How to re-create this recipe:
(Yields 2.5 Quarts/ 8 Servings)
- 10 Cups of Water
- 2 Pound Whole Red Snapper (scaled, gutted and cut into 3 sections including the head )
- 5 Carrots
- 3 Celery Stalks
- 2 Large Red Skinned Potatoes
- 2 Small White Onions
- 3 Bay Leaves
- 6 Black Peppercorns
- 1/4 Tsp of Saffron (optional)
- Small Bunch of Dill (about 3 stems )
- Small Bunch of Flat Leaf Parsley (about 3 stems)
- Salt to taste
Putting it together:
- Rinse your Fish off with cold water and place it in a Medium sized pot with the bay leaves and black peppercorns. Add 10 cups of cold water and bring to a boil. Boil the fish for 30 minutes with the lid on.
- While your fish is cooking, you can prep the rest of your ingredients. Wash all your vegetables, peel your carrots and cut them into small sized chunks. Set aside.
- Cut your celery and potatoes into small chunks and set aside.
- Cut your white onions into a fine dice and set aside.
- After the fish is done cooking, strain your broth into a fine mesh sieve and into a clean pot. Set your fish aside so that it can cool down a bit. Clean the pot that you cooked your fish in and place the broth back into that pot. Add all your vegetables, Dill, Parsley, saffron, and continue to cook the broth for another 15 minutes until the potatoes are cooked through.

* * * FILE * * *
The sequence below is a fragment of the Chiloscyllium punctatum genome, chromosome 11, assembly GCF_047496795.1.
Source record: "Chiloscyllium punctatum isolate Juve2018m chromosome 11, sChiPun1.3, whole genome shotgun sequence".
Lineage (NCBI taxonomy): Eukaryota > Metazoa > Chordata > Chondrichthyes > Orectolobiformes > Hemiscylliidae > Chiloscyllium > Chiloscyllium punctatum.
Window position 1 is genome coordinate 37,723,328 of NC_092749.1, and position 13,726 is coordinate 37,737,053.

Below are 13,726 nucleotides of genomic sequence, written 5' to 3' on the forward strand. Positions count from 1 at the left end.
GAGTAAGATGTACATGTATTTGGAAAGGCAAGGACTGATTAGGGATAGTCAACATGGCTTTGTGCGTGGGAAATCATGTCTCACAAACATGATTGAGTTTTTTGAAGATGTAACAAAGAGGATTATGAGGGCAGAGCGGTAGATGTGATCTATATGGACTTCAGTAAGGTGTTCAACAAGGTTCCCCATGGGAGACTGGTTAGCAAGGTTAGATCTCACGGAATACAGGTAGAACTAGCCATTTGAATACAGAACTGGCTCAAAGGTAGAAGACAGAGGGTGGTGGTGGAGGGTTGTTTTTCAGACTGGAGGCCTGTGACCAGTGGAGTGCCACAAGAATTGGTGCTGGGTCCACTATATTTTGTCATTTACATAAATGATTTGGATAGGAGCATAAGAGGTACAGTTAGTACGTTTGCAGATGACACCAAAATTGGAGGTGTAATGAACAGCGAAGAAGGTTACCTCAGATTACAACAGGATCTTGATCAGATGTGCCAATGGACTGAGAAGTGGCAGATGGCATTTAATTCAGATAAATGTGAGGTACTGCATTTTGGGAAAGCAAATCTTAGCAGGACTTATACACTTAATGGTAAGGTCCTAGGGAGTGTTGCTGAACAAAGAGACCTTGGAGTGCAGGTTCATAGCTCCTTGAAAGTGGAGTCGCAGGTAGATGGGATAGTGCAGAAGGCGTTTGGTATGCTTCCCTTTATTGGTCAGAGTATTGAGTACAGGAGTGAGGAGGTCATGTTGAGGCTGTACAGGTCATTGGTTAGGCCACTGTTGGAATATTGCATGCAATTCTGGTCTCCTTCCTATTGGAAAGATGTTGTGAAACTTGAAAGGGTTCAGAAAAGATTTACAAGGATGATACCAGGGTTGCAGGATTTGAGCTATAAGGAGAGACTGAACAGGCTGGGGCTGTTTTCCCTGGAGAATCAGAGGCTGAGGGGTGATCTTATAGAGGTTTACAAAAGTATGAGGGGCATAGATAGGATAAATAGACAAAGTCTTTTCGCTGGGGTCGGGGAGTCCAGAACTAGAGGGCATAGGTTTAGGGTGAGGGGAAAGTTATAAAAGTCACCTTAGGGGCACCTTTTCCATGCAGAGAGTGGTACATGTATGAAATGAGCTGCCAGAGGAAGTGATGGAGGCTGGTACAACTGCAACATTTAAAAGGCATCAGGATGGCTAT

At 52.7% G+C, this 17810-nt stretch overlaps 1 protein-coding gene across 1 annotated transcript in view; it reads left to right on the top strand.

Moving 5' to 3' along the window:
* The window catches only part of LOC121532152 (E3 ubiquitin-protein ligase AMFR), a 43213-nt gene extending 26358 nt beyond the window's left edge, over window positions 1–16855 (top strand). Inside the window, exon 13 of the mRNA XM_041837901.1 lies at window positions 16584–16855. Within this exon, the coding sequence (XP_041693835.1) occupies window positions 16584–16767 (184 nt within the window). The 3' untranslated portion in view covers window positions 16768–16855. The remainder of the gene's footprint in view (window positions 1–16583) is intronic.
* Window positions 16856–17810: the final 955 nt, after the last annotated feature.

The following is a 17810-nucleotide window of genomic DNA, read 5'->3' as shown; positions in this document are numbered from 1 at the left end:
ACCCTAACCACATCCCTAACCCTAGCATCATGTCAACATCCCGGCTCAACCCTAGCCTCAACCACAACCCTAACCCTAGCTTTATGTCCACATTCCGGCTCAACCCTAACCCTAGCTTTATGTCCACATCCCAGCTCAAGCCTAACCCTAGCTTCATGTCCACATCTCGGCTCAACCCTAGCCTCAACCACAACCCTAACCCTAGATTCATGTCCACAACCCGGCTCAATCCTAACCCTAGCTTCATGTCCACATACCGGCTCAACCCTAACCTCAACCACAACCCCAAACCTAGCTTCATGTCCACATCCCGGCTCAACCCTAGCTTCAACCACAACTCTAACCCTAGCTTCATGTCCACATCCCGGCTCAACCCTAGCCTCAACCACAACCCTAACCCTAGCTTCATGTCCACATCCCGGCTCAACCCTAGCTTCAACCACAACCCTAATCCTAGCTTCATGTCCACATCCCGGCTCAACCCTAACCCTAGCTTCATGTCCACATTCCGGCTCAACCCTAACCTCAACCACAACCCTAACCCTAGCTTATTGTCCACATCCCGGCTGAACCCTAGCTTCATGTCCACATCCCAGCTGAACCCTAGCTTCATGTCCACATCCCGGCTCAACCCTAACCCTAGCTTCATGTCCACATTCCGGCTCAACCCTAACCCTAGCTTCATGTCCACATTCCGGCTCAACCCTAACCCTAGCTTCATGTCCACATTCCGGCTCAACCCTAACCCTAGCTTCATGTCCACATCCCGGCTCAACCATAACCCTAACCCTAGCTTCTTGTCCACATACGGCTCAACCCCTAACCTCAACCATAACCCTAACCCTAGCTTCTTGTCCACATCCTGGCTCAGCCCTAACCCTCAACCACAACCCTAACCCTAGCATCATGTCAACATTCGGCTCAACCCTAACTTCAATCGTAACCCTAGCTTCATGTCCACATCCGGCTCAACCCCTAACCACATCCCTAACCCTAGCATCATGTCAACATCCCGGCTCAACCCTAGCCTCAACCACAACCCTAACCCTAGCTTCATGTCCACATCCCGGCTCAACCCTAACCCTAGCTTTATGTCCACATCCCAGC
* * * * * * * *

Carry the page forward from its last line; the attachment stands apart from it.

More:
- While the broth is cooking, remove the skin and bones off the fish and pull off chunks of the white flesh into a small bowl.
- After 15 minutes, add the chunks of fish and adjust your seasoning by adding salt to taste.
Nourishment for your body: Ukha soup has a distinctive, delicate and subtle flavor. Fishing is a popular pastime in Russian culture and families would prepare this soup with the “catch of the day.” Ukha is a traditional and typical item to have on menus in Russian Restaurants. The broth is healthy for you in that the nutrients extracted from the bones while cooking contain a good amount of calcium, iodine, Omega 3 fatty acids, and gelatin (which contains collagen).
Tips when cooking: Using Saffron is completely optional and traditional Ukha does not call for it. I like it because it tends to add color, rich flavor and aroma to any broth. You don’t necessarily have to use Red Snapper to make this soup. You should aim to have a soup that is transparent with a sweet broth. You can either use one whole fish or several different types of fish such as Pike, Perch, Catfish. Good quality fish heads, bones and tails are key to making this delicious soup.